It’s exactly 30 years since Gerald Ratner, Chief Executive Officer of the eponymous jewellery business stood up at a conference of the UK Institute of Directors and made a few jokes at the expense of some of his company’s best-selling products.
He described a set of cut-glass sherry decanters that Ratners Group sold for £4.95 as ‘total crap’ and joked that while a set of earrings was ‘cheaper than a prawn sandwich from [the UK retailer] Marks & Spencer’…‘I have to say the sandwich will probably last longer’.
Hundreds of millions of pounds were wiped off Ratners Group’s market value as shoppers deserted the company – and Gerald Ratner’s remarks became a classic in the reputation management genre.
Ratner, who now works as a motivational speaker, amongst other things, said his remarks weren’t meant to be taken seriously and blamed the media for over interpreting his words.
As I’ve reminded executives many times when delivering communications training, the media are not to blame here.
Many is the executive who’s slipped up by trying to be too clever or, worse, trying to be funny. Leave the jokes to the comedians, is always my advice.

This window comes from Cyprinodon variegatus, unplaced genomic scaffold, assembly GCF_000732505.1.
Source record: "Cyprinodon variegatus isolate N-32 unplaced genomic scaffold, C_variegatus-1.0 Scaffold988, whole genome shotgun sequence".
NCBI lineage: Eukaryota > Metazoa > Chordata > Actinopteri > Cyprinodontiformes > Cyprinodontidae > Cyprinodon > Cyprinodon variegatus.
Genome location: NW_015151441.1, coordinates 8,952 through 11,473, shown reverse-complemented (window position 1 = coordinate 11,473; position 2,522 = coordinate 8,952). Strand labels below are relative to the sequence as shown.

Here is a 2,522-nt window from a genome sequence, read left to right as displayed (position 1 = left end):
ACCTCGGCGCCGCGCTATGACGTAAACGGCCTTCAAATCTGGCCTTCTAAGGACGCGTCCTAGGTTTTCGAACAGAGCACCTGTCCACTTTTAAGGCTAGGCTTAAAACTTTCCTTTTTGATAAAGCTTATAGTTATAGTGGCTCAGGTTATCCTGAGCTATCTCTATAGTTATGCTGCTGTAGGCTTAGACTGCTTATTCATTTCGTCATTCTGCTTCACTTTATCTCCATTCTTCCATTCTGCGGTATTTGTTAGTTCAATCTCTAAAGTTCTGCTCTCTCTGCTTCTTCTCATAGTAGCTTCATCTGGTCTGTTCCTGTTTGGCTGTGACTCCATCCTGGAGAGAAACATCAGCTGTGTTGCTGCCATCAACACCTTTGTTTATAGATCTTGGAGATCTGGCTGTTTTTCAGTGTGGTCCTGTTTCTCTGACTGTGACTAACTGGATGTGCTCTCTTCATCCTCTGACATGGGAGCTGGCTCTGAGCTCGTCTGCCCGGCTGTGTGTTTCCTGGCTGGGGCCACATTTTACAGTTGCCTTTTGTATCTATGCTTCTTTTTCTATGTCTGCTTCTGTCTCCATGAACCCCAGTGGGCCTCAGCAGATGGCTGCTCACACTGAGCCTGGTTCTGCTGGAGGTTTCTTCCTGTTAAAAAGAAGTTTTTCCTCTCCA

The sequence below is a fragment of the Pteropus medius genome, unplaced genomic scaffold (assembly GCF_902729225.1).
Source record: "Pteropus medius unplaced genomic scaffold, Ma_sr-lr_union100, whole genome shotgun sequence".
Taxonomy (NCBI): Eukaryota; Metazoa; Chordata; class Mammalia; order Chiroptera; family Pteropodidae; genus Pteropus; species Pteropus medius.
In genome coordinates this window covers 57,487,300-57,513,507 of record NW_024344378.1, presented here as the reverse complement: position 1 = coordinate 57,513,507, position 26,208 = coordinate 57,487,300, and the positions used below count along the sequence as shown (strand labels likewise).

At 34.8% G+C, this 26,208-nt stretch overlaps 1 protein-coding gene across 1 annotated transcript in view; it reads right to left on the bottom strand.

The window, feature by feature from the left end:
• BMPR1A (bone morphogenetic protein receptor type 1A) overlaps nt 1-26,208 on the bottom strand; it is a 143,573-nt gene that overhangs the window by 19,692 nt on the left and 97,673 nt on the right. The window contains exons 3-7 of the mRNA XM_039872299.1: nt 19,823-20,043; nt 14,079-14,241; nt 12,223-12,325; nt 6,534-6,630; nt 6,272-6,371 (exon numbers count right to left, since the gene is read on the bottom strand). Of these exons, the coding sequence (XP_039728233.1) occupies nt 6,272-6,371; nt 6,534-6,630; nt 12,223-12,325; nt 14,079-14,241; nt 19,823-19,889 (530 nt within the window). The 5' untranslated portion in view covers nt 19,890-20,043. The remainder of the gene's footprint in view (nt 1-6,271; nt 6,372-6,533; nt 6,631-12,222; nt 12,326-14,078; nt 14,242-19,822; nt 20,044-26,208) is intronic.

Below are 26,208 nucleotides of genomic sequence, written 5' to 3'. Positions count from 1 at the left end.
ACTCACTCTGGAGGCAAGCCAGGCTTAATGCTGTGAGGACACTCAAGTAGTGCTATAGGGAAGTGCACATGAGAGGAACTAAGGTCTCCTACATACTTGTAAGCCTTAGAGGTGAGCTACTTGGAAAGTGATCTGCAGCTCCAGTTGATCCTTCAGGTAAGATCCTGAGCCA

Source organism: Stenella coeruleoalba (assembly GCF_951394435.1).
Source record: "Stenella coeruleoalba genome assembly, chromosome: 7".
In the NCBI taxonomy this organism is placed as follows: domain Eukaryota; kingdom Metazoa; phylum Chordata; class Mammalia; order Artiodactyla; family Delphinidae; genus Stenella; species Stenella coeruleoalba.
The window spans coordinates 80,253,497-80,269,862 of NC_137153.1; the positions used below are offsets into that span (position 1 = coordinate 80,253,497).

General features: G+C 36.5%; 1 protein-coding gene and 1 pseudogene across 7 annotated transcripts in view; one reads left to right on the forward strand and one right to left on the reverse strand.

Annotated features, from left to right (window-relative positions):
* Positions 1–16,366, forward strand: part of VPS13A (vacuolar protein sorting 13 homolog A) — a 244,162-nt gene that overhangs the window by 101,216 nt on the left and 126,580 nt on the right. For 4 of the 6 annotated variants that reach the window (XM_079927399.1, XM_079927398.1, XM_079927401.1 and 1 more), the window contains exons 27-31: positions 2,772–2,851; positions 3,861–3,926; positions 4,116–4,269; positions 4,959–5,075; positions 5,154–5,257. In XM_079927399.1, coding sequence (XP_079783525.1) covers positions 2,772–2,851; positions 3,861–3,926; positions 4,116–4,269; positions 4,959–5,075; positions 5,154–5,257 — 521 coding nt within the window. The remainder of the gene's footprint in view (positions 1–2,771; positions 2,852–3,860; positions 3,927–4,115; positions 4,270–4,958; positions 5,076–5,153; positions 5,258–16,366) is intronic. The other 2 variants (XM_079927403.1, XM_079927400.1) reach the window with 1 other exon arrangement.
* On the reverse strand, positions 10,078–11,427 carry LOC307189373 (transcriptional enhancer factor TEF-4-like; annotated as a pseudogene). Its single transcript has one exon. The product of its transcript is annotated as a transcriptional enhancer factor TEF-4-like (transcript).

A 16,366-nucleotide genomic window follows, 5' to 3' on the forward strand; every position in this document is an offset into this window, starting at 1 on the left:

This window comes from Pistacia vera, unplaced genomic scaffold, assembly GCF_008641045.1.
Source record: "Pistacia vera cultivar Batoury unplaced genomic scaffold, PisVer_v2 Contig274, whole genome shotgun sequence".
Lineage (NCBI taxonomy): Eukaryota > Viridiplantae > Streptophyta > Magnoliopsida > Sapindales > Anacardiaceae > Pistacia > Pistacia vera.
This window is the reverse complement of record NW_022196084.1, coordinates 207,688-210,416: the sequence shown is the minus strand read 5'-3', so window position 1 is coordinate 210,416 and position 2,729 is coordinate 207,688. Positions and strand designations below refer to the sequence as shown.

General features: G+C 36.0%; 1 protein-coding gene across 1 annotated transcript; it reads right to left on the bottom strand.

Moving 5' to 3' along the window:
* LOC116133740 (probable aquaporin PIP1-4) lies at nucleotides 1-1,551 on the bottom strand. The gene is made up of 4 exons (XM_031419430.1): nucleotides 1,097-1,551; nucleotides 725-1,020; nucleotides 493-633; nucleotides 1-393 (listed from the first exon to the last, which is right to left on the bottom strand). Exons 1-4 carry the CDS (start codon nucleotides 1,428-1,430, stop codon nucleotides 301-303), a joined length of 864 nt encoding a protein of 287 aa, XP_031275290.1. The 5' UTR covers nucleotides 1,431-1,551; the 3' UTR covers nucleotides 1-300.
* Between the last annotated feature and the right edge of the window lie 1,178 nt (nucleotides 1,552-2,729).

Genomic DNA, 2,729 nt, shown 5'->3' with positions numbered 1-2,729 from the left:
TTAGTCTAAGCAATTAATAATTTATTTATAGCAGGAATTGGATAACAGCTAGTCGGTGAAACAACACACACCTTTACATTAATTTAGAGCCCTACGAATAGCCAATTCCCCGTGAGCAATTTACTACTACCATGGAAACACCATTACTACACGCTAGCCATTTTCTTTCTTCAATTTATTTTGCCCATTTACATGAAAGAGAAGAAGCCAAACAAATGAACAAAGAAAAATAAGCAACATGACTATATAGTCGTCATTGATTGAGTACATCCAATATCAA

The story is whatever the journalist decides it is. I tell clients, ‘Don’t expect them to see past your joke. Or to overlook a remark that is inadvertently funny.’
‘I want us to be as well-known as Disney,’ declared the then head of the Institute of Management Consultants as he spelt out his marketing goals to members at the organisation’s annual dinner a few years ago.
‘IMC President wants institute to become Mickey Mouse Organisation’ read the headline of my diary column that week.
I was standing next to the institute’s public relations adviser as I wrote his remark down. I saw her cringe at his words. Either she hadn’t advised the President properly or, much more likely, he hadn’t listened to her advice to take that comparison out. Big mistake. Huge.